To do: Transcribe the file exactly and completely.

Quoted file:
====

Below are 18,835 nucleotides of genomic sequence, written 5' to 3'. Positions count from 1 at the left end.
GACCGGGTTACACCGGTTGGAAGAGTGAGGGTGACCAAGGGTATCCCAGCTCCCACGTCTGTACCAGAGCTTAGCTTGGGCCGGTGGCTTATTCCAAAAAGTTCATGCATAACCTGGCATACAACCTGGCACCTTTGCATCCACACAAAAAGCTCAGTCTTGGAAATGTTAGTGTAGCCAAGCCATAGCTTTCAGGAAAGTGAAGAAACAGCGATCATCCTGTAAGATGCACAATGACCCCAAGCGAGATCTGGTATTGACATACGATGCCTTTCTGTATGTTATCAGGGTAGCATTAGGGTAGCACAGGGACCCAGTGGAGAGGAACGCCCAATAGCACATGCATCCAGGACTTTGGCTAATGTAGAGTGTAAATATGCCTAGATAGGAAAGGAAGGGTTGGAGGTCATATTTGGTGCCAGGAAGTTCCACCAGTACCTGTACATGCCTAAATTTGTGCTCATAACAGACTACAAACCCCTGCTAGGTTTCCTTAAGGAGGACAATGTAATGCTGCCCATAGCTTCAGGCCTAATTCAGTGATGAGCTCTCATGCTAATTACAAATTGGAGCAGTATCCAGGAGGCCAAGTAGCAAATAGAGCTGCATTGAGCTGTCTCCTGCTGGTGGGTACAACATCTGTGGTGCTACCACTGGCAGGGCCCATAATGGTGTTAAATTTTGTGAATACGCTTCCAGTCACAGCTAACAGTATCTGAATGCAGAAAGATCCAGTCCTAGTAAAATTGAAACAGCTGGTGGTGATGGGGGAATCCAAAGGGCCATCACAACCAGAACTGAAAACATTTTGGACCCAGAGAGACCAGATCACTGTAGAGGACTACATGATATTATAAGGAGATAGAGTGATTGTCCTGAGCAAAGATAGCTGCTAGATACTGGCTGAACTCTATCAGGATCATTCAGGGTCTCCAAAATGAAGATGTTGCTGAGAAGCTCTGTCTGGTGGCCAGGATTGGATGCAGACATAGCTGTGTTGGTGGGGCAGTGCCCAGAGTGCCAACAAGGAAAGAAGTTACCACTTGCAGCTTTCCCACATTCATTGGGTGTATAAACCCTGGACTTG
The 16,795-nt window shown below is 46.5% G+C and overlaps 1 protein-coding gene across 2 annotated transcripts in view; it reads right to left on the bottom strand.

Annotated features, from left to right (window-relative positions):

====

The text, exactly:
Below are 18,835 nucleotides of genomic sequence, written 5' to 3'. Positions count from 1 at the left end.
GACCGGGTTACACCGGTTGGAAGAGTGAGGGTGACCAAGGGTATCCCAGCTCCCACGTCTGTACCAGAGCTTAGCTTGGGCCGGTGGCTTATTCCAAAAAGTTCATGCATAACCTGGCATACAACCTGGCACCTTTGCATCCACACAAAAAGCTCAGTCTTGGAAATGTTAGTGTAGCCAAGCCATAGCTTTCAGGAAAGTGAAGAAACAGCGATCATCCTGTAAGATGCACAATGACCCCAAGCGAGATCTGGTATTGACATACGATGCCTTTCTGTATGTTATCAGGGTAGCATTAGGGTAGCACAGGGACCCAGTGGAGAGGAACGCCCAATAGCACATGCATCCAGGACTTTGGCTAATGTAGAGTGTAAATATGCCTAGATAGGAAAGGAAGGGTTGGAGGTCATATTTGGTGCCAGGAAGTTCCACCAGTACCTGTACATGCCTAAATTTGTGCTCATAACAGACTACAAACCCCTGCTAGGTTTCCTTAAGGAGGACAATGTAATGCTGCCCATAGCTTCAGGCCTAATTCAGTGATGAGCTCTCATGCTAATTACAAATTGGAGCAGTATCCAGGAGGCCAAGTAGCAAATAGAGCTGCATTGAGCTGTCTCCTGCTGGTGGGTACAACATCTGTGGTGCTACCACTGGCAGGGCCCATAATGGTGTTAAATTTTGTGAATACGCTTCCAGTCACAGCTAACAGTATCTGAATGCAGAAAGATCCAGTCCTAGTAAAATTGAAACAGCTGGTGGTGATGGGGGAATCCAAAGGGCCATCACAACCAGAACTGAAAACATTTTGGACCCAGAGAGACCAGATCACTGTAGAGGACTACATGATATTATAAGGAGATAGAGTGATTGTCCTGAGCAAAGATAGCTGCTAGATACTGGCTGAACTCTATCAGGATCATTCAGGGTCTCCAAAATGAAGATGTTGCTGAGAAGCTCTGTCTGGTGGCCAGGATTGGATGCAGACATAGCTGTGTTGGTGGGGCAGTGCCCAGAGTGCCAACAAGGAAAGAAGTTACCACTTGCAGCTTTCCCACATTCATTGGGTGTATAAACCCTGGACTTG
The 16,795-nt window shown below is 46.5% G+C and overlaps 1 protein-coding gene across 2 annotated transcripts in view; it reads right to left on the bottom strand.

Annotated features, from left to right (window-relative positions):